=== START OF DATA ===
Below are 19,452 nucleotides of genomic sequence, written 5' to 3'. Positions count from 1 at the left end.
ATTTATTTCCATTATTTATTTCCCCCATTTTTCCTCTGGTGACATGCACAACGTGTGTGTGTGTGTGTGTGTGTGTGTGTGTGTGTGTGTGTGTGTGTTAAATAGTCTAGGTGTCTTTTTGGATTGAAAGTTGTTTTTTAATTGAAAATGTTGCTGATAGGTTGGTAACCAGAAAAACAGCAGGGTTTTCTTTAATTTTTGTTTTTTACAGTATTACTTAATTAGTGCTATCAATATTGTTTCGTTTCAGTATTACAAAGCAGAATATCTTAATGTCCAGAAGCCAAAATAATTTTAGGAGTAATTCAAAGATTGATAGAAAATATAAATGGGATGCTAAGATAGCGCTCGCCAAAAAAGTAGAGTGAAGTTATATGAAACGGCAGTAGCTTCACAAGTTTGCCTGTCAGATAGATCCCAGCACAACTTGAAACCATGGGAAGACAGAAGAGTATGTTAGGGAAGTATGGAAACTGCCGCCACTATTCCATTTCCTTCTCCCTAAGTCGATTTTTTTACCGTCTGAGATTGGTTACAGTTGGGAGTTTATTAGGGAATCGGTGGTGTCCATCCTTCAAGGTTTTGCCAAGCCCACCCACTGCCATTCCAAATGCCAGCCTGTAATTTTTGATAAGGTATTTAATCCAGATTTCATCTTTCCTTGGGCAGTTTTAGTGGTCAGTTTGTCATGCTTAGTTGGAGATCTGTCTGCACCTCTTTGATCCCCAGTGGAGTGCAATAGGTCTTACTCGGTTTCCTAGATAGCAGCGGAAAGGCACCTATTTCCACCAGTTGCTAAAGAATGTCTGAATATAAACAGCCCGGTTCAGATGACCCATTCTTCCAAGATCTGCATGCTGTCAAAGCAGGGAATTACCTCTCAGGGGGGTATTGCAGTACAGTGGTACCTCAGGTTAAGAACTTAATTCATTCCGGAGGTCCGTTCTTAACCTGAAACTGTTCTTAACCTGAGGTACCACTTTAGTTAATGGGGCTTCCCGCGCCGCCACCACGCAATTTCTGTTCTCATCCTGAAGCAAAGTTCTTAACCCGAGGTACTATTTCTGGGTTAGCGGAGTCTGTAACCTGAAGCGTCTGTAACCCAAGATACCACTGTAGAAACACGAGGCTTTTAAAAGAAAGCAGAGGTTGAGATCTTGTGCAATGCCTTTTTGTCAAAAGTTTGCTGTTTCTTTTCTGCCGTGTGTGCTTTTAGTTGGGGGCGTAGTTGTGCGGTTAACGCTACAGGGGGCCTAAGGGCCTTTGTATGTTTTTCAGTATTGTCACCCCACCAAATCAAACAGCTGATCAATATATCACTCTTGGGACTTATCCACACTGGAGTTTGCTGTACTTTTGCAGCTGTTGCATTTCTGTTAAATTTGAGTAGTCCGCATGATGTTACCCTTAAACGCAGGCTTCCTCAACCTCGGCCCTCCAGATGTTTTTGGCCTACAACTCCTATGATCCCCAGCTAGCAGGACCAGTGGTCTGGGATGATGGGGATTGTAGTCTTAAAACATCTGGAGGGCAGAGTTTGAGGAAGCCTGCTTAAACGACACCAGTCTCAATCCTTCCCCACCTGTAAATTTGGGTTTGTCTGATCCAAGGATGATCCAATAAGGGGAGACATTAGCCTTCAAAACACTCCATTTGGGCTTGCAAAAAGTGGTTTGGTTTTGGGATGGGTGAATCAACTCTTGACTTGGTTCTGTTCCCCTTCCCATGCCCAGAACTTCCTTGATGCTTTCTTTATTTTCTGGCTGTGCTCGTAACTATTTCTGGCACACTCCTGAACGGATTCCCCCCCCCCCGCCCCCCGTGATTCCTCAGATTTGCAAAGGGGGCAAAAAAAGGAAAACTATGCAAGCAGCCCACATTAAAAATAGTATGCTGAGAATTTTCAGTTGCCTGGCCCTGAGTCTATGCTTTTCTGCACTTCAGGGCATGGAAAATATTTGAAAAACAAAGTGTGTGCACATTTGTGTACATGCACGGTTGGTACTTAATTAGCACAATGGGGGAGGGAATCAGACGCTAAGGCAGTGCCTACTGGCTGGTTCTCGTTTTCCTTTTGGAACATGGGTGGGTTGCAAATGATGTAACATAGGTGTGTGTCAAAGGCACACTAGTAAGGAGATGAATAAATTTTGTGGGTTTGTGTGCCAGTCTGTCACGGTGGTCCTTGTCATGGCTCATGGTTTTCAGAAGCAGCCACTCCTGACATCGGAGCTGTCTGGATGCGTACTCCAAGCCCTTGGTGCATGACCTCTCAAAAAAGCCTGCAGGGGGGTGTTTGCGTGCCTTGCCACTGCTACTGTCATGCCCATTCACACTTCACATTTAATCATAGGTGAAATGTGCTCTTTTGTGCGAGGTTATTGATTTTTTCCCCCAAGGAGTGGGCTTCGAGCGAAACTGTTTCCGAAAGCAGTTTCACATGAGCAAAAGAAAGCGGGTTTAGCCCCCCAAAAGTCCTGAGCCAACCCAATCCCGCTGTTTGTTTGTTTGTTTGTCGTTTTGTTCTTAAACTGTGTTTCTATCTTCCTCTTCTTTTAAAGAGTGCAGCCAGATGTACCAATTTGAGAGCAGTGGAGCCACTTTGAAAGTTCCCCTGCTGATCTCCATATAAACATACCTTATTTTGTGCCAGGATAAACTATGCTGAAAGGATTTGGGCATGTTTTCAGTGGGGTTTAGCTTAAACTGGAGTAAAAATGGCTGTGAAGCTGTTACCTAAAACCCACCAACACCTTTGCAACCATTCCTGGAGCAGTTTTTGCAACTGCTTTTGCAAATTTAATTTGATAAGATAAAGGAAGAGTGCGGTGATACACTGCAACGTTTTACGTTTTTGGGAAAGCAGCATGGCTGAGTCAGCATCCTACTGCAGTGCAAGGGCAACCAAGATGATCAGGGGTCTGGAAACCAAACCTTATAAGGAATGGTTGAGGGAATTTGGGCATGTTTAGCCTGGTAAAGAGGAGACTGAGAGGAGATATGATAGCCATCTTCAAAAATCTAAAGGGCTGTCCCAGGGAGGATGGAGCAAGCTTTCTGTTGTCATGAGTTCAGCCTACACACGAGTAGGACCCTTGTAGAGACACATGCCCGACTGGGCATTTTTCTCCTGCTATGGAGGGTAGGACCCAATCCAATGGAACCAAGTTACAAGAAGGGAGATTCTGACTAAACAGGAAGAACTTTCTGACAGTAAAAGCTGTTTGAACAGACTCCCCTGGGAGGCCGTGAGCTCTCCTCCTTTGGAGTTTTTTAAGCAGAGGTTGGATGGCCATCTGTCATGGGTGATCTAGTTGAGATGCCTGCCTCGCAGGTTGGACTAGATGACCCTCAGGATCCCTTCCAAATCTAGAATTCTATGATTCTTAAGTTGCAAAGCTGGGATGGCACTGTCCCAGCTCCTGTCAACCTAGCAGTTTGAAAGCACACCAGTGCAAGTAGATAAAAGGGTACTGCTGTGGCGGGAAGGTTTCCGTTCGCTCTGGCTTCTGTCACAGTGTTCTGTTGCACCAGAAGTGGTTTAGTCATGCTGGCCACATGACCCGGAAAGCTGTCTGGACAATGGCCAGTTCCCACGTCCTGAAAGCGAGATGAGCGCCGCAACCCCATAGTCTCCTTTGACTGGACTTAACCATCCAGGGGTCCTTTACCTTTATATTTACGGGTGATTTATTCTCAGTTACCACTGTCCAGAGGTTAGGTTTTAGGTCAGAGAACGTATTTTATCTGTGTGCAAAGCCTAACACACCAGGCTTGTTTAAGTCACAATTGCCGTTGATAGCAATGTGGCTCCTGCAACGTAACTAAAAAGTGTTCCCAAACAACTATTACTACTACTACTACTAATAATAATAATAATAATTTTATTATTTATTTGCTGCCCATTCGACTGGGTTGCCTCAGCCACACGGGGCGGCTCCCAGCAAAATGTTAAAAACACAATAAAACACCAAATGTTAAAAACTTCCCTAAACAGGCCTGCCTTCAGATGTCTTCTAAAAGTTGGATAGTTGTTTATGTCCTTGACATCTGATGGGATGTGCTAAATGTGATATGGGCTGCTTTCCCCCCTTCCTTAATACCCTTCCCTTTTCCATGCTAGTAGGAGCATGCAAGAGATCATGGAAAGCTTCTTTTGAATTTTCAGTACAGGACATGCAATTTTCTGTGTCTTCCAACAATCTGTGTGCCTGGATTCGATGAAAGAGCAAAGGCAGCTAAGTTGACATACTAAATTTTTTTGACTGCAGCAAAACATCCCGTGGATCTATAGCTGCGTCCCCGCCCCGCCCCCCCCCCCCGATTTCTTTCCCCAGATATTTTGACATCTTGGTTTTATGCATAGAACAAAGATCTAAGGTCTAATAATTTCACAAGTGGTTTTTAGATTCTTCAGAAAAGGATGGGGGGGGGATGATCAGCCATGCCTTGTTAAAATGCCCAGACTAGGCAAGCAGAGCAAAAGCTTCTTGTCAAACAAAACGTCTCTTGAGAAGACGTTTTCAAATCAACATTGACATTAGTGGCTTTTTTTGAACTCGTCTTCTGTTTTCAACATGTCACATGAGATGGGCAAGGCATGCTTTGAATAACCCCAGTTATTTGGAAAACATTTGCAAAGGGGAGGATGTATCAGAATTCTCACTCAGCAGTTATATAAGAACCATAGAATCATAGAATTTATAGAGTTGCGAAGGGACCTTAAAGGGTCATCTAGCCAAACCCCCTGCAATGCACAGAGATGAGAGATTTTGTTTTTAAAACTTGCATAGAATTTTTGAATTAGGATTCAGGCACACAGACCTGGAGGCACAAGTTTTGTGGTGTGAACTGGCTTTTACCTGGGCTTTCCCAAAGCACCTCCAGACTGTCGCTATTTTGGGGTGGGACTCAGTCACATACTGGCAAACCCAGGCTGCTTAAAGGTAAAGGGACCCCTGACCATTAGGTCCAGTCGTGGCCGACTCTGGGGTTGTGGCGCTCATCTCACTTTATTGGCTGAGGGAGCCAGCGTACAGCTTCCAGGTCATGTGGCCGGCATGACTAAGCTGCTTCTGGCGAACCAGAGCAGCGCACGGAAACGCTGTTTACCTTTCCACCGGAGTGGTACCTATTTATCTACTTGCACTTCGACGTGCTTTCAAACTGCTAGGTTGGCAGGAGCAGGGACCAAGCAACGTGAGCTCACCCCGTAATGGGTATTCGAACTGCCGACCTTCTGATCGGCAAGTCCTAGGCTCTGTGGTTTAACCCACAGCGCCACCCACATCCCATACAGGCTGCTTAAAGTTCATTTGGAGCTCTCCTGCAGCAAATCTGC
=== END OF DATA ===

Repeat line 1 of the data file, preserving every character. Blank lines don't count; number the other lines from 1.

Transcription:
Below are 19,452 nucleotides of genomic sequence, written 5' to 3'. Positions count from 1 at the left end.